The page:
Digital X-Ray Imaging
What are X-rays?
X-rays are a form of electromagnetic radiation, just like visible light. X-ray machines send individual x-ray particles, called photons. These particles pass through the body. At Clermont Radiology a computer is used to record the digital images that are created. X-ray imaging is still the most commonly used technique in radiology.
To make a radiograph, a part of the body is exposed to a small quantity of x-rays.
X-rays are safe when properly used by a radiologist and technologist specially trained to minimize exposure. No radiation remains afterward. X-rays are used to image every part of the body.
An X-ray machine is essentially a camera. Instead of visible light, however, it uses X-rays to expose the image. X-rays are like light in that they are electromagnetic waves, but they are more energetic so they can penetrate many materials to varying degrees. Since bone, fat, muscle, tumors and other masses all absorb X-rays at different levels; you see different shaded structures on the image.
How should I prepare?
For 6 hours prior to the procedure do not eat food, suck on candy, or chew gum. Drink plenty of water; it keeps your vascular system hydrated. Limit your physical activity 24 hours before the exam. To ensure the best results are acquired do not wear clothing with zippers, snaps, or metal attached. If insulin dependent, take ½ 4 hours prior to exam and bring the other ½ to take after the procedure. If oral diabetic medication is needed, don’t take the morning dose; bring it with you to take after the procedure.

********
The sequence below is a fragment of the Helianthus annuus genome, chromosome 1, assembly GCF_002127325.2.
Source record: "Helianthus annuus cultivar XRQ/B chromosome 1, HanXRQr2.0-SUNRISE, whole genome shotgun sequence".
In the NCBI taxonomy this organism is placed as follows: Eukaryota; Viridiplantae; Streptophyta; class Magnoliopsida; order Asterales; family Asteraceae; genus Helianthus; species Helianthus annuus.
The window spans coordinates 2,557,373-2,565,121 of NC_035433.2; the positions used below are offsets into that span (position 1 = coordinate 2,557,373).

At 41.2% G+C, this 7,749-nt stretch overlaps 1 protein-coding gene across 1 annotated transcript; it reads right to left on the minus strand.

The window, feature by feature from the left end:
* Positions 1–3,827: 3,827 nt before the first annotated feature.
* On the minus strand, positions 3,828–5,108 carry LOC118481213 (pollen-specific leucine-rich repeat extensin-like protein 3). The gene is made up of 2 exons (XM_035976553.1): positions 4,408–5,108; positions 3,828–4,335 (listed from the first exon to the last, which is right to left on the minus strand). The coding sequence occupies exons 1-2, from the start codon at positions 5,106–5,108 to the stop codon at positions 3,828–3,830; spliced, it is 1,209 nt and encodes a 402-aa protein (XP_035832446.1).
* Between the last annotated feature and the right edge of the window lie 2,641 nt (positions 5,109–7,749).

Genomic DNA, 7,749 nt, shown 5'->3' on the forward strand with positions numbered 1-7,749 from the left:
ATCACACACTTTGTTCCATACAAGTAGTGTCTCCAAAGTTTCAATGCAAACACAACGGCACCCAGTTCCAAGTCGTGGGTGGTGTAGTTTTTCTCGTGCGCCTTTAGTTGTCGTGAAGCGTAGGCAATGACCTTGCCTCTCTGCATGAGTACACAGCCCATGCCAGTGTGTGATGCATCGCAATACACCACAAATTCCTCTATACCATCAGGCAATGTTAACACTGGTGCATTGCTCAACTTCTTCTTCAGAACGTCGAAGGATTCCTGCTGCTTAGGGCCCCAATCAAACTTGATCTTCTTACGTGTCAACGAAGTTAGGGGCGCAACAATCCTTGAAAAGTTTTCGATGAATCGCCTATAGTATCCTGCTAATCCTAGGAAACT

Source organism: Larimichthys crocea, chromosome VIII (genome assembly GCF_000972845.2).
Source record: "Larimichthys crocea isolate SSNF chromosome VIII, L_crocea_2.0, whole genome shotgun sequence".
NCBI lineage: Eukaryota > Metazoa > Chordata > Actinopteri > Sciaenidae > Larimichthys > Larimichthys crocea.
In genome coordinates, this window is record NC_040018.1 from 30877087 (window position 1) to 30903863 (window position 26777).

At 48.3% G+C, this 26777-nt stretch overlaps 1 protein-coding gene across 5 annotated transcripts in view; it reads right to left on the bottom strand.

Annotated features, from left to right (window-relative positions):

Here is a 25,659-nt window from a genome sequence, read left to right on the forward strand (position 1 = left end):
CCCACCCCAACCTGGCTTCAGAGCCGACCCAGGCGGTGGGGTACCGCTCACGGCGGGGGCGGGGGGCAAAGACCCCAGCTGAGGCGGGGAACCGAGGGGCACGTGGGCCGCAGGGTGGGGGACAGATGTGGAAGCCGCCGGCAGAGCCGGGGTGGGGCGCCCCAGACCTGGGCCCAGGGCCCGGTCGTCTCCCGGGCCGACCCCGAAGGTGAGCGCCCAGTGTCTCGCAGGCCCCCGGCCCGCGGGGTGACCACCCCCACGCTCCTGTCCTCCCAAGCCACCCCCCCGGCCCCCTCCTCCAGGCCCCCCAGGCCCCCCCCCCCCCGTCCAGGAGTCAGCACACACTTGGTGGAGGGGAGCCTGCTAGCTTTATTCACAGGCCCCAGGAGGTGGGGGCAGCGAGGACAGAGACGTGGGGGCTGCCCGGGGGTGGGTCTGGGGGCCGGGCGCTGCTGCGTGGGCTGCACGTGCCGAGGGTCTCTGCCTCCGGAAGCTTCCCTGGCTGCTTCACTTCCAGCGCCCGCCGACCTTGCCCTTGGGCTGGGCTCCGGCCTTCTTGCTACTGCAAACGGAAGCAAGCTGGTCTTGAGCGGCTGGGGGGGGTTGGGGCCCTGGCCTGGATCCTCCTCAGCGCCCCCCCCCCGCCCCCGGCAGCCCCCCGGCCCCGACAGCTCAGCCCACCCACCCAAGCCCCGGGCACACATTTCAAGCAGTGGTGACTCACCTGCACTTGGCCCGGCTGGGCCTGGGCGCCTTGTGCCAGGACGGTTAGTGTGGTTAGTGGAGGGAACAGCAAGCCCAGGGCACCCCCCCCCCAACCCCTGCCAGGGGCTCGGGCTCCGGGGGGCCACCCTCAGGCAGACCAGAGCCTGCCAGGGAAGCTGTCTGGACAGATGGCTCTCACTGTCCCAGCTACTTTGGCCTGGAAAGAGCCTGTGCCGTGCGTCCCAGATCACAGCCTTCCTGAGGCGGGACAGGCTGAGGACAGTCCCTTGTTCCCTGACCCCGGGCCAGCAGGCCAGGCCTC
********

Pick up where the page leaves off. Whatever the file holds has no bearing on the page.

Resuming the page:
What should I expect?
The technologist will explain the procedure to you, check your glucose levels, and answer any question you may have. Once injected with the radiotracer you will sit in a recliner with blankets to allow the dose to uptake in your system for 60 minutes. You will then be imaged for 20 – 40 minutes depending on the specifications of the exam your doctor requested.
How do I get my results?
After you study is complete, our board certified radiologists will evaluate the images from your PET scan and send a complete report to your doctor, who will discuss the results with you.
Make an Appointment
Filling out the form does not guarantee an appointment until confirmed via phone or email by a patient care representative.
In a continued effort to improve patient care, we will now require all orders on file prior to scheduling for the following exams:
- Nuclear Medicine
Clinical notes are needed prior to requesting authorization. Any delay in receiving the necessary notes may result in the rescheduling of appointments.